Menopause is when you’ll get hot flashes, sleep problems, lose your sex drive, feel unsexy and put on weight, right?
So at 43, you are wondering “Why do I have all that plus the added insult of heavy periods and worsening PMS”?
Photo by Anne Lanphear
Most women associate menopause with problems, but fail to realize that the period of 10-12 years preceding menopause, known as perimenopause, is where the real challenge is due to shifting and unpredictable hormone levels.
As someone who is fully settled into menopause and is happier and healthier than ever before, I wanted to share with you how you can take charge of your health in perimenopause in order to have an easier menopause later on.
Perimenopause Equals Hormone Imbalance
Perimenopause can begin anywhere from 35-45 and is a challenging time because the ovaries (which produce progesterone and estrogen) are starting to go into retirement. As opposed to menopause, where your sex hormones don’t shift anymore, and are at new low, steady levels.
What Happens To Estrogen In Perimenopause
Estrogen is not in decline in your perimenopause years, it is shifting. It surges one month and drops the next month. Estrogen in perimenopause is unpredictable and unstable. When it is high (termed estrogen dominance), it can cause heavy periods, PMS, bloating and irritability. When it is low, it can cause the blues, hot flashes, cravings and night sweats.
What Happens to Progesterone in Perimenopause
Progesterone, our soothing hormone, is in a free fall and once it drops, it never returns. We become permanently progesterone deficient in perimenopause, at a time that we need it the most.
Progesterone is made my the ovaries when we ovulate. Although you may still be menstruating regularly, you are likely experiencing anovulatory periods, which means that you are not ovulating. When you don’t ovulate, you don’t make progesterone. There is nothing wrong with you, this is simply your body’s way of moving towards the natural stage of life where you become infertile. But it does mean less progesterone and that can be very problematic for some women because progesterone helps your thyroid function better, is protective against those estrogen surges and it calms anxiety.
What Happens to Cortisol in Perimenopause
Cortisol, our main stress buffering hormone, is made in the adrenal glands and is secreted in various amounts throughout the day.
As women transition through perimenopause, overnight cortisol levels can increase. This is linked to problems with sleep-wake patterns, hunger, energy levels and immune system health.
There is also some evidence that cortisol can elevate in the presence of exogenous and endogenous estrogen levels, and remember those estrogen levels are like electrical power surges in perimenopause. Rising cortisol levels are associated with poor health and more severe hot flashes.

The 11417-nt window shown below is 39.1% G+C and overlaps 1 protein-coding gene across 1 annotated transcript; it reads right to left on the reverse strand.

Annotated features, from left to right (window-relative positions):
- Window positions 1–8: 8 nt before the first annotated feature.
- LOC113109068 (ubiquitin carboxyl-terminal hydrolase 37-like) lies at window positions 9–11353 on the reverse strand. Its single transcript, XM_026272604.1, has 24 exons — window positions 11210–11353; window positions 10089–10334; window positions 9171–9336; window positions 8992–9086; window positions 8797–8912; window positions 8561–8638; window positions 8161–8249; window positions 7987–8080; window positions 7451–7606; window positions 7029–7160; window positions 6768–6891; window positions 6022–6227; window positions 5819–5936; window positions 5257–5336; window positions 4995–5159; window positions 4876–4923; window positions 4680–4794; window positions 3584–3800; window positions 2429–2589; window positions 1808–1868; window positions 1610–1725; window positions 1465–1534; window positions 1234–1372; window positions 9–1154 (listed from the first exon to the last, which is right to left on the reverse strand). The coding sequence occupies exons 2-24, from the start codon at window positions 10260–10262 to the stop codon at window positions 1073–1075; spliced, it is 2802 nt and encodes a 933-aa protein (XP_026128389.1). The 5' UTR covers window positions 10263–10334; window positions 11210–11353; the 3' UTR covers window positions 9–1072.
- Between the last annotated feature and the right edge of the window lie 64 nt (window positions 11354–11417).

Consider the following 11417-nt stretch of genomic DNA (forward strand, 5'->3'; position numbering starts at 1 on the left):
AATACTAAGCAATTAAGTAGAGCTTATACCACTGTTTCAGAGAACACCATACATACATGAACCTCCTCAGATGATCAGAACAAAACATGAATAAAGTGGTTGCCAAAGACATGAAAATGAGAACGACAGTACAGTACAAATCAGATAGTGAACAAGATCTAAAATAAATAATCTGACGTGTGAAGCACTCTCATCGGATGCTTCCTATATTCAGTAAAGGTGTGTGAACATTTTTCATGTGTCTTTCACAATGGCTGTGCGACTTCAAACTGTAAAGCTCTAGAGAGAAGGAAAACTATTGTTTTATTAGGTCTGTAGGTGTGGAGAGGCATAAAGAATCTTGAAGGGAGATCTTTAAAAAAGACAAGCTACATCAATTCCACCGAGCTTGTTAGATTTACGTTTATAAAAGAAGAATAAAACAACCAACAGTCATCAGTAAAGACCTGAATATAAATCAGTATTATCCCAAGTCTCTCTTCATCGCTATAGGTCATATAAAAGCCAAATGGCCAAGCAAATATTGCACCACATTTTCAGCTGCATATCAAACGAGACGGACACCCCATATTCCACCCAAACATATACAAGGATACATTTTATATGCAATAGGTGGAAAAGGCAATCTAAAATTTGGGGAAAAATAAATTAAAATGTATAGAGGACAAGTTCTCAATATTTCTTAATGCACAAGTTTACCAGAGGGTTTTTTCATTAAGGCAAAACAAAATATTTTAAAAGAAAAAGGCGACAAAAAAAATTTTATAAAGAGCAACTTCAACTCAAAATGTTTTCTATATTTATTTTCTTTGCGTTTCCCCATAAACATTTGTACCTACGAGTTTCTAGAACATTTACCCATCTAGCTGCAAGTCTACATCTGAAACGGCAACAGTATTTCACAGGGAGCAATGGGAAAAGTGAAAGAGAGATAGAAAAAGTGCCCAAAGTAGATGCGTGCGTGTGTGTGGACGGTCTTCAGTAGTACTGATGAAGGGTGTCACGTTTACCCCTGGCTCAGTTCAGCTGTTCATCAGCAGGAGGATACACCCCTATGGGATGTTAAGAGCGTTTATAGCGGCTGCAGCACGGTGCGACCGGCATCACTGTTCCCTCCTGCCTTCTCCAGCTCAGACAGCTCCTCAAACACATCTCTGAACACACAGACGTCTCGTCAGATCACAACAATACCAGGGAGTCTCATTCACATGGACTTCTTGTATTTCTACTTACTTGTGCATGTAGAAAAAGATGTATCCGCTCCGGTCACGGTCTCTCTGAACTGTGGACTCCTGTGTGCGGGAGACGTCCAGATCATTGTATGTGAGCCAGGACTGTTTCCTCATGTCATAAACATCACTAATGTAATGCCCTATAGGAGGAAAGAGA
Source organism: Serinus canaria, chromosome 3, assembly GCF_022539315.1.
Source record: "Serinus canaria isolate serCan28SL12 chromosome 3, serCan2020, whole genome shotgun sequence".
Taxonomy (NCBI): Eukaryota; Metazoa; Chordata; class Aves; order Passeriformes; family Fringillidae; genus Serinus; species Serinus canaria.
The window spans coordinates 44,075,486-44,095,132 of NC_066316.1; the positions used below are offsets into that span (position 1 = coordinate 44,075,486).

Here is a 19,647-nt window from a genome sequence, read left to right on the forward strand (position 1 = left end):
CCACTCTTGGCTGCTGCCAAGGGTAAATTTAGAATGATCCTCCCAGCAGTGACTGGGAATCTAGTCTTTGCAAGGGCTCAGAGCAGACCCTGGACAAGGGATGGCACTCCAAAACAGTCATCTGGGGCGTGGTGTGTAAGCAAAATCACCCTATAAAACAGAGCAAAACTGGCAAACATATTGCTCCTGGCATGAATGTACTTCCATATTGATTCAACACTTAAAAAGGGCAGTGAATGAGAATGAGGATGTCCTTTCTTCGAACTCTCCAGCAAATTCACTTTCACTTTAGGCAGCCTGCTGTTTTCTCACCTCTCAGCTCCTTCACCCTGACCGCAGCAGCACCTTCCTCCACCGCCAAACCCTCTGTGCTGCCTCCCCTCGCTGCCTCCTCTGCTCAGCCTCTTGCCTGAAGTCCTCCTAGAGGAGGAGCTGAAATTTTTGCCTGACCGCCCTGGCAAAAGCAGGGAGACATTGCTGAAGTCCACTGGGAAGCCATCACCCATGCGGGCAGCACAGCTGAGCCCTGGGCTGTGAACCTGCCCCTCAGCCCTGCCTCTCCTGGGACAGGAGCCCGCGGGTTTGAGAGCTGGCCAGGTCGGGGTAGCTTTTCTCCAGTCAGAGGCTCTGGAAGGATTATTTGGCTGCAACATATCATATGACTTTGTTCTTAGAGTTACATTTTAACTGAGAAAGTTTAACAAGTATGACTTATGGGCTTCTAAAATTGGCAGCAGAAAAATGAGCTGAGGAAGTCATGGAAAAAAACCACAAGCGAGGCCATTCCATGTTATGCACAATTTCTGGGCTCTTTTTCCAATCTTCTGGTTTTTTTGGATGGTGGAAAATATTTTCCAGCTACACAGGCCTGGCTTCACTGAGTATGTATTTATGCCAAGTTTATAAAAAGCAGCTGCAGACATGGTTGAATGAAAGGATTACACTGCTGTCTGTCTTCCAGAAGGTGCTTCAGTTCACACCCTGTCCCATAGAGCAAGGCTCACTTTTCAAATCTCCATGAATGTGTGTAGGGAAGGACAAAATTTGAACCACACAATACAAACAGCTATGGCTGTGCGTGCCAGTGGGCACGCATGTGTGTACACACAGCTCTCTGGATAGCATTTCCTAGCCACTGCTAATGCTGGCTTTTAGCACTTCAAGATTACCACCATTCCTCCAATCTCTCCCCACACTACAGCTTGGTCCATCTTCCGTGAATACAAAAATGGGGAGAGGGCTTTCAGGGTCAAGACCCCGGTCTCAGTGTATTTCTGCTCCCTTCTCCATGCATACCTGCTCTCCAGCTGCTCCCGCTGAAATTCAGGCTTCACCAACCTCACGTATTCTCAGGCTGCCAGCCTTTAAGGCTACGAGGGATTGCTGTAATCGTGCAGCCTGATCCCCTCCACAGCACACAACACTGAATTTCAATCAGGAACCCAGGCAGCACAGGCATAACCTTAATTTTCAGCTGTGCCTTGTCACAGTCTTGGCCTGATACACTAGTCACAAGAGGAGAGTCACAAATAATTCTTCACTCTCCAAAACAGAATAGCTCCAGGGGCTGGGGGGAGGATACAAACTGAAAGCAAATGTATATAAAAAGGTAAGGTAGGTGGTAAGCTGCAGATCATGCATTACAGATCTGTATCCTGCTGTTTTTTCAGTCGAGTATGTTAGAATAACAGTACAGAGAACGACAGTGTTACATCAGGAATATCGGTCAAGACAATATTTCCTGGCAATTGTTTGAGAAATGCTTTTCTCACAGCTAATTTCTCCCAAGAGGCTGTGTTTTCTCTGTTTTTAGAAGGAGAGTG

Perimenopause is a great wake up call and time to do a thorough life assessment. If you’ve not tended to your own needs on a physical and emotional level, menopause will likely hit you over the head and you’ll be beset with multiple and uncomfortable symptoms.
4 Simple Things You Can Do in Perimenopause Now To Have an Easier Menopause Later:
- Get the inflammatory foods out of your diet. Things like commercial dairy, gluten, GMO corn and sugar are inflammatory for everyone. Other foods such as grains can be inflammatory for others. If you find the right way of eating for you, you will lose stubborn weight, feel better and be able to deal with the challenges of shifting hormones that are a given in perimenopause.
- Take some magnesium, especially if you suffer with hot flashes. Magnesium is a mineral that we can easily become deficient in due to stress because the body dumps it when we are under stress. A good amount to start with is 300-400 mg per day, preferably with dinner as part of your wind down ritual.
- Know your baseline hormone levels-A DUTCH hormone test will tell you not only your absolute estrogen level but also show what your body is doing with the estrogen (this is called estrogen metabolites). It will also give you a more thorough look at the adrenals than a saliva panel does and can also look at your melatonin. It’s a great all around hormone test for perimenopausal women who want to take ownership of their health.
- Do an honest life assessment-Where are you now? How is your health, really? Do you sleep? Are you happy in your job, relationship? What can you do to make things better? How can you nurture your spirit and body?
Need some help navigating the rough perimenopause waters? Are you struggling with putting your finger on exactly what is going on in your body and life? Well, I’ve been through perimenopause and menopause and am here to tell you that you can be healthy and well balanced in your 40s, 50s and beyond and can help you make sense of this time of your life.
Women who are ready to take control of their health but just need a little guidance can book a complimentary, no-strings-attached, 20 minute session with me right here to find out more about how I work to help you get your hormones back into balance.